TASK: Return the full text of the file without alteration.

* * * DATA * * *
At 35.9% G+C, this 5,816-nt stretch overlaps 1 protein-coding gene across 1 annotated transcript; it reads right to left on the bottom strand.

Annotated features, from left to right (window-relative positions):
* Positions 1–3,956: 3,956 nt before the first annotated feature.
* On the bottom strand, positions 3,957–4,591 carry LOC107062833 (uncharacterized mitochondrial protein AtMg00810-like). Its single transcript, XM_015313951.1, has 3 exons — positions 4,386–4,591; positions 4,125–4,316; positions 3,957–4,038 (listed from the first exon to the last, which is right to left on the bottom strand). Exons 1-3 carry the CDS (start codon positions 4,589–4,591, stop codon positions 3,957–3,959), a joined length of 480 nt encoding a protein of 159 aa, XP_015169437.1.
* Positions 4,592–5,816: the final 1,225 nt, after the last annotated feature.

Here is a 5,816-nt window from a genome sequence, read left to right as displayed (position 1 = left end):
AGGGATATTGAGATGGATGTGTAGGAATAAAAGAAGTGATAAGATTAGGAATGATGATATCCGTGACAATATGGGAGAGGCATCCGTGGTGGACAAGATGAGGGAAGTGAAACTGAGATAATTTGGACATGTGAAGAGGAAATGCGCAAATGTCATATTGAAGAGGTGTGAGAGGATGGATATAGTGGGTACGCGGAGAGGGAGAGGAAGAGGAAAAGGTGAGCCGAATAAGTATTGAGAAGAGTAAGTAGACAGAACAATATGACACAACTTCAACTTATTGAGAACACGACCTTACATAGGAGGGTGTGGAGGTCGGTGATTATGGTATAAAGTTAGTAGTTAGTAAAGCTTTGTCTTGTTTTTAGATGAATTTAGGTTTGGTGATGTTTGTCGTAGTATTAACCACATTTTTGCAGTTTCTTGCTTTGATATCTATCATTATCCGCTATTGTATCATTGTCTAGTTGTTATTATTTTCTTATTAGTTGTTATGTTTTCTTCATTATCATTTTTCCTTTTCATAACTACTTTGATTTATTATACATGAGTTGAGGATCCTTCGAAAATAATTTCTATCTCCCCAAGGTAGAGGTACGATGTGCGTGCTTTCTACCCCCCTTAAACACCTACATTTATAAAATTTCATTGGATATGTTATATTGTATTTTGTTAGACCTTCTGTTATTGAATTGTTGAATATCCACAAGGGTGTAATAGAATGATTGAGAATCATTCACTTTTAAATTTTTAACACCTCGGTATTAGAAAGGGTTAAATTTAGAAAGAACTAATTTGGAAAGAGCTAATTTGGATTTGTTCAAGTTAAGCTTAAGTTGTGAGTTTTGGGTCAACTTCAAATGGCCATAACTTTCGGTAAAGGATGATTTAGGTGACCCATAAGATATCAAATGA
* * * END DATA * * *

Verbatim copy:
At 35.9% G+C, this 5,816-nt stretch overlaps 1 protein-coding gene across 1 annotated transcript; it reads right to left on the bottom strand.

Annotated features, from left to right (window-relative positions):
* Positions 1–3,956: 3,956 nt before the first annotated feature.
* On the bottom strand, positions 3,957–4,591 carry LOC107062833 (uncharacterized mitochondrial protein AtMg00810-like). Its single transcript, XM_015313951.1, has 3 exons — positions 4,386–4,591; positions 4,125–4,316; positions 3,957–4,038 (listed from the first exon to the last, which is right to left on the bottom strand). Exons 1-3 carry the CDS (start codon positions 4,589–4,591, stop codon positions 3,957–3,959), a joined length of 480 nt encoding a protein of 159 aa, XP_015169437.1.
* Positions 4,592–5,816: the final 1,225 nt, after the last annotated feature.

Here is a 5,816-nt window from a genome sequence, read left to right as displayed (position 1 = left end):
AGGGATATTGAGATGGATGTGTAGGAATAAAAGAAGTGATAAGATTAGGAATGATGATATCCGTGACAATATGGGAGAGGCATCCGTGGTGGACAAGATGAGGGAAGTGAAACTGAGATAATTTGGACATGTGAAGAGGAAATGCGCAAATGTCATATTGAAGAGGTGTGAGAGGATGGATATAGTGGGTACGCGGAGAGGGAGAGGAAGAGGAAAAGGTGAGCCGAATAAGTATTGAGAAGAGTAAGTAGACAGAACAATATGACACAACTTCAACTTATTGAGAACACGACCTTACATAGGAGGGTGTGGAGGTCGGTGATTATGGTATAAAGTTAGTAGTTAGTAAAGCTTTGTCTTGTTTTTAGATGAATTTAGGTTTGGTGATGTTTGTCGTAGTATTAACCACATTTTTGCAGTTTCTTGCTTTGATATCTATCATTATCCGCTATTGTATCATTGTCTAGTTGTTATTATTTTCTTATTAGTTGTTATGTTTTCTTCATTATCATTTTTCCTTTTCATAACTACTTTGATTTATTATACATGAGTTGAGGATCCTTCGAAAATAATTTCTATCTCCCCAAGGTAGAGGTACGATGTGCGTGCTTTCTACCCCCCTTAAACACCTACATTTATAAAATTTCATTGGATATGTTATATTGTATTTTGTTAGACCTTCTGTTATTGAATTGTTGAATATCCACAAGGGTGTAATAGAATGATTGAGAATCATTCACTTTTAAATTTTTAACACCTCGGTATTAGAAAGGGTTAAATTTAGAAAGAACTAATTTGGAAAGAGCTAATTTGGATTTGTTCAAGTTAAGCTTAAGTTGTGAGTTTTGGGTCAACTTCAAATGGCCATAACTTTCGGTAAAGGATGATTTAGGTGACCCATAAGATATCAAATGA